ACRL Projects

Autonomic Anomaly and Misuse Detection and Response

This project explores the use of data mining and adaptive software techniques in intrusion detection systems. An intruder may attempt to compromise integrity, confidentiality, or availability of network services. We note that many network intrusions have a distinct attack signatures. Such intrusions typically comprise unique and observable characteristics that enable their positive identification by traditional network intrusion detection systems using a misuse detection approach. Unfortunately, a slight variation in attack signature is often sufficient to prevent detection. In addition, new attack types often do not have a known attack signature (e.g., , those that exploit a recently disclosed or unpublicized software vulnerability). In this project, we investigate the use of data mining techniques to automatically detect normal/abnormal application behaviors. To perform real-time classification of application behavior, we will collect features including various packet fields, composite features, and features constructed from "windows" of multiple packets.

Self-Optimization in Mobile Personal Computing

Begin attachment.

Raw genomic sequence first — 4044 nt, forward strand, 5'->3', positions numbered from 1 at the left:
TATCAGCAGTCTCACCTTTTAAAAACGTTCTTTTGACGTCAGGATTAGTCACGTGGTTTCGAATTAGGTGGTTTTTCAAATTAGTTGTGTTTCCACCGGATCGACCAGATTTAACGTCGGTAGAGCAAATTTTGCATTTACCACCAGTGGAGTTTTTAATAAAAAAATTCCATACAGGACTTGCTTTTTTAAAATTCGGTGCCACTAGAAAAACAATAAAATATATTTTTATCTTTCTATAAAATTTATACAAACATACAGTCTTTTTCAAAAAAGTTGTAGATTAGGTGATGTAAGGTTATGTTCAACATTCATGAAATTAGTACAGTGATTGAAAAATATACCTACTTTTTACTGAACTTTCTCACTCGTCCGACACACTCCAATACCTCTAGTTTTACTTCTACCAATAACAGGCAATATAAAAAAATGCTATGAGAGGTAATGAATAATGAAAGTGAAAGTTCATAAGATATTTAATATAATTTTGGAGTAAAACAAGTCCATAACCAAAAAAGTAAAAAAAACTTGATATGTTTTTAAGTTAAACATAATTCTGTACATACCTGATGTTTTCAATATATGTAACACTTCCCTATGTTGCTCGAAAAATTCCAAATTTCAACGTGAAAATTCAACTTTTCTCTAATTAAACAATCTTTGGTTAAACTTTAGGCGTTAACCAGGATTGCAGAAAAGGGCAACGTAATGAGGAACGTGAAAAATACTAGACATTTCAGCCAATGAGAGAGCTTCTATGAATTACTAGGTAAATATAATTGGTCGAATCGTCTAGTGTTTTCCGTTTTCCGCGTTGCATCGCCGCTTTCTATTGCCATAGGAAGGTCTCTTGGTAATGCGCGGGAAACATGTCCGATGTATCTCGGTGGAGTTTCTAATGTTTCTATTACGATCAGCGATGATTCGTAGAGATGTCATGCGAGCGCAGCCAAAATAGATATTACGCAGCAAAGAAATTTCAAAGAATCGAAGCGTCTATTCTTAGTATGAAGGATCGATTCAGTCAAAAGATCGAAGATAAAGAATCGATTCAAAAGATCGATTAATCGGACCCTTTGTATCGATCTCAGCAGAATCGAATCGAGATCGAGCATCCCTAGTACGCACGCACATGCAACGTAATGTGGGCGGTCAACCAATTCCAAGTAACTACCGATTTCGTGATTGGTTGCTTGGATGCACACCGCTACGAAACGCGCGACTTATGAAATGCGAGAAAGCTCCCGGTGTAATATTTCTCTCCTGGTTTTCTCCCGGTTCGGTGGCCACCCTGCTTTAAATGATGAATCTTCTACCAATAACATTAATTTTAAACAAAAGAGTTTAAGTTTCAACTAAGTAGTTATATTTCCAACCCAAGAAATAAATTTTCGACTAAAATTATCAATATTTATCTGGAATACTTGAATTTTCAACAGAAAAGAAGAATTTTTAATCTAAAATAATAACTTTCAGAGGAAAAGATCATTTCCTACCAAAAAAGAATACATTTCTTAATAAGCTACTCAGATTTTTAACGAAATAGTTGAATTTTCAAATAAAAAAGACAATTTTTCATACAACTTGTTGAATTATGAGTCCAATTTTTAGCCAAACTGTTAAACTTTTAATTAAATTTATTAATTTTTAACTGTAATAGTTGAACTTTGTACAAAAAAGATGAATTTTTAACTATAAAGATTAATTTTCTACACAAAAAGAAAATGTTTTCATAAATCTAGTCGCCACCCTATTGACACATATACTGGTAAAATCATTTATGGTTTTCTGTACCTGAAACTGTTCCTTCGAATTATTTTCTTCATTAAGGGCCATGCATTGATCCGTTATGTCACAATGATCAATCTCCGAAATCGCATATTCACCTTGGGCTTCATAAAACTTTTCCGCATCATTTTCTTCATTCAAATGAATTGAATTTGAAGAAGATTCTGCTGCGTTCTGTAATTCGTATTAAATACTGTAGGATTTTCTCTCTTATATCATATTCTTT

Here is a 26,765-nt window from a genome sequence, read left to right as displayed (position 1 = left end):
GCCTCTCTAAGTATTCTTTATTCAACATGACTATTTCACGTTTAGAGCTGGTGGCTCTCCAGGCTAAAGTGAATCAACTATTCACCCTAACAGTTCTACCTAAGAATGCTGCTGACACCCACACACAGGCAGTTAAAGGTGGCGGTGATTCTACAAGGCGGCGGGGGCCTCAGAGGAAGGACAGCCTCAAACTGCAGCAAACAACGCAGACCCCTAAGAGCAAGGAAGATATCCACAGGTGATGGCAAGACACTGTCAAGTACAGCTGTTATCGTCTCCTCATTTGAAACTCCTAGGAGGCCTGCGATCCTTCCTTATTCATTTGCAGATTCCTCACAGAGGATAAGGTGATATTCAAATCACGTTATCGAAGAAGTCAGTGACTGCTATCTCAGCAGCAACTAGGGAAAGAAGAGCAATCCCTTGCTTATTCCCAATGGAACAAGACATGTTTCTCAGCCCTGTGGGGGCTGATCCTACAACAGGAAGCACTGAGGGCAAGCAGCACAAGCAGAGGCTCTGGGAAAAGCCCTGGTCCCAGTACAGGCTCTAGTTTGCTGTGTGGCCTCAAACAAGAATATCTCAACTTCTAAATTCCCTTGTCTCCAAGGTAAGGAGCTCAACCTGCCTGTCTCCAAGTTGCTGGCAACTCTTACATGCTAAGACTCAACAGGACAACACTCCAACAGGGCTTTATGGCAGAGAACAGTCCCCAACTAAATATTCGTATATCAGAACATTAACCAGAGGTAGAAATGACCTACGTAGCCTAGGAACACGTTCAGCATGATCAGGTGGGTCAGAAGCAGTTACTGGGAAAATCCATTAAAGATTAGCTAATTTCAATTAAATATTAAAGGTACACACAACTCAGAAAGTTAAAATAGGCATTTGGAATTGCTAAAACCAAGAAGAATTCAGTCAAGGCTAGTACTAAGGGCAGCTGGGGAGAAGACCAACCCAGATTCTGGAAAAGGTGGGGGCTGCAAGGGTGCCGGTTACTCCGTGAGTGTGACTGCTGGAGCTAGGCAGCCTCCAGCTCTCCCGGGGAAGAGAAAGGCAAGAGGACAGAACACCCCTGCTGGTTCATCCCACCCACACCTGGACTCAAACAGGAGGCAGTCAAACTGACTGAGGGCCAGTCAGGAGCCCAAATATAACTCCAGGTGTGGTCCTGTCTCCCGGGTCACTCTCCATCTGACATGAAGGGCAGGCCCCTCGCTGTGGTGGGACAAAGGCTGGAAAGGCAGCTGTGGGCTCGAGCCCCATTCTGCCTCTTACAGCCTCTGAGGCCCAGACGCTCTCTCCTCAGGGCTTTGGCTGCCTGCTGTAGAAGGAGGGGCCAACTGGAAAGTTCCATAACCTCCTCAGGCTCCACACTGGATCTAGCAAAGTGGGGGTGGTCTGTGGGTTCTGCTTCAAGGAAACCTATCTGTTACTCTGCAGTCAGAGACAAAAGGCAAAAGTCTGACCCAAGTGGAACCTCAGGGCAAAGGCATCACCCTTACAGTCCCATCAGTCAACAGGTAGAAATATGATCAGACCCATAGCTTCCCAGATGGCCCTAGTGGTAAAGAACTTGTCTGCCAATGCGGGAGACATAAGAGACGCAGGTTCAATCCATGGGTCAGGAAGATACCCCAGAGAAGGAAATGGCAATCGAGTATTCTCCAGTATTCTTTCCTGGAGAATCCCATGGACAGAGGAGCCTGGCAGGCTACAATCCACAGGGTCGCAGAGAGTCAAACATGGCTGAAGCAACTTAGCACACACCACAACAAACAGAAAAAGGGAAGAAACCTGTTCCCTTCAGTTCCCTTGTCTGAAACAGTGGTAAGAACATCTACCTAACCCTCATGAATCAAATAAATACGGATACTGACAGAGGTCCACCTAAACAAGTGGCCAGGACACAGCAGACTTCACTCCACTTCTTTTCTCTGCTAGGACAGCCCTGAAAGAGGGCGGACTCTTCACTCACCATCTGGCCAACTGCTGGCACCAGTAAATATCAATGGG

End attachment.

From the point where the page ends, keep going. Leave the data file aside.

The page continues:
This project explores the use of knowledge discovery to support adaptive software in handheld and wearable computers. Nodes in the "wireless edge" of the Internet experience operating conditions that are greatly different from those in wired networks. Software on such systems must adapt to highly dynamic conditions on wireless networks (e.g., dynamic packet loss rate), protect against security threats (e.g., as the user roams among different wireless domains), and implement dynamic energy management policies to conserve battery power. Our prior experimental studies demonstrate that dynamically recomposable software provides an effective way for these systems to adapt to changing conditions. However, the decision making is not a trivial task considering the large number of inputs including multiple parameters in each of several areas: channel conditions, energy status, security policies, memory and processor usage, application requirements, characteristics of networked data, and user preferences. Data mining techniques are then needed to discover interesting patterns (e.g., abrupt change, cluster structure, and abnormal behaviors) to help the decision making process. This project will be conducted using a mobile computing testbed containing a variety of mobile computing platforms, wireless networks, and testing tools.